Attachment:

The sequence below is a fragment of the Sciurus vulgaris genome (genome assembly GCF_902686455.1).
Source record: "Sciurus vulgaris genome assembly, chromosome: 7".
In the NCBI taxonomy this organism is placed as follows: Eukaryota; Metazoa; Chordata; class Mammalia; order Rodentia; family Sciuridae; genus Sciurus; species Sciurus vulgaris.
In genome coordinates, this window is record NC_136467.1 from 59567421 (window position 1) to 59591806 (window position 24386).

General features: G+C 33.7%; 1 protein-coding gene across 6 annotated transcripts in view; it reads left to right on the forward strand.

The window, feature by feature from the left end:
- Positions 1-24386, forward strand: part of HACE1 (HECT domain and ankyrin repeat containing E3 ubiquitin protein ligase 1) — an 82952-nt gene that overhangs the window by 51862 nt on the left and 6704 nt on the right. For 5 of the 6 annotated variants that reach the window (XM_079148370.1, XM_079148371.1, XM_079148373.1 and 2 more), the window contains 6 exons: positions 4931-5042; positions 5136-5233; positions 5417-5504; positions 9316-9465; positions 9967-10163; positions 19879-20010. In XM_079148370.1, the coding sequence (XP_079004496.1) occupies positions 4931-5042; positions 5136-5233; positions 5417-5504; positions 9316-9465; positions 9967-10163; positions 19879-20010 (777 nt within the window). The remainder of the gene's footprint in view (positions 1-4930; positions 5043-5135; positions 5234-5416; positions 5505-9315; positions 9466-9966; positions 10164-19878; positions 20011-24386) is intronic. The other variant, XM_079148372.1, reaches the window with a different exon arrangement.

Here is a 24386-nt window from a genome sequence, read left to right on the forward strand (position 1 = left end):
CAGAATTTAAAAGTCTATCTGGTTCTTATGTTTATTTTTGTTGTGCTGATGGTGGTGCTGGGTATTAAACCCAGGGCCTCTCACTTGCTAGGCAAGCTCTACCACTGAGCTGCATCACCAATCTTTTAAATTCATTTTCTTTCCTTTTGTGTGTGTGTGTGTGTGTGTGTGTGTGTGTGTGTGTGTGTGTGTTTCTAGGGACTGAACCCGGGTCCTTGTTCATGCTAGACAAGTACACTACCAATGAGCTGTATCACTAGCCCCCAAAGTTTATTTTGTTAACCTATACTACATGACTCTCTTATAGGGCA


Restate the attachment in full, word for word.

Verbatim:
The sequence below is a fragment of the Sciurus vulgaris genome (genome assembly GCF_902686455.1).
Source record: "Sciurus vulgaris genome assembly, chromosome: 7".
In the NCBI taxonomy this organism is placed as follows: Eukaryota; Metazoa; Chordata; class Mammalia; order Rodentia; family Sciuridae; genus Sciurus; species Sciurus vulgaris.
In genome coordinates, this window is record NC_136467.1 from 59567421 (window position 1) to 59591806 (window position 24386).

General features: G+C 33.7%; 1 protein-coding gene across 6 annotated transcripts in view; it reads left to right on the forward strand.

The window, feature by feature from the left end:
- Positions 1-24386, forward strand: part of HACE1 (HECT domain and ankyrin repeat containing E3 ubiquitin protein ligase 1) — an 82952-nt gene that overhangs the window by 51862 nt on the left and 6704 nt on the right. For 5 of the 6 annotated variants that reach the window (XM_079148370.1, XM_079148371.1, XM_079148373.1 and 2 more), the window contains 6 exons: positions 4931-5042; positions 5136-5233; positions 5417-5504; positions 9316-9465; positions 9967-10163; positions 19879-20010. In XM_079148370.1, the coding sequence (XP_079004496.1) occupies positions 4931-5042; positions 5136-5233; positions 5417-5504; positions 9316-9465; positions 9967-10163; positions 19879-20010 (777 nt within the window). The remainder of the gene's footprint in view (positions 1-4930; positions 5043-5135; positions 5234-5416; positions 5505-9315; positions 9466-9966; positions 10164-19878; positions 20011-24386) is intronic. The other variant, XM_079148372.1, reaches the window with a different exon arrangement.

Here is a 24386-nt window from a genome sequence, read left to right on the forward strand (position 1 = left end):
CAGAATTTAAAAGTCTATCTGGTTCTTATGTTTATTTTTGTTGTGCTGATGGTGGTGCTGGGTATTAAACCCAGGGCCTCTCACTTGCTAGGCAAGCTCTACCACTGAGCTGCATCACCAATCTTTTAAATTCATTTTCTTTCCTTTTGTGTGTGTGTGTGTGTGTGTGTGTGTGTGTGTGTGTGTGTGTGTTTCTAGGGACTGAACCCGGGTCCTTGTTCATGCTAGACAAGTACACTACCAATGAGCTGTATCACTAGCCCCCAAAGTTTATTTTGTTAACCTATACTACATGACTCTCTTATAGGGCA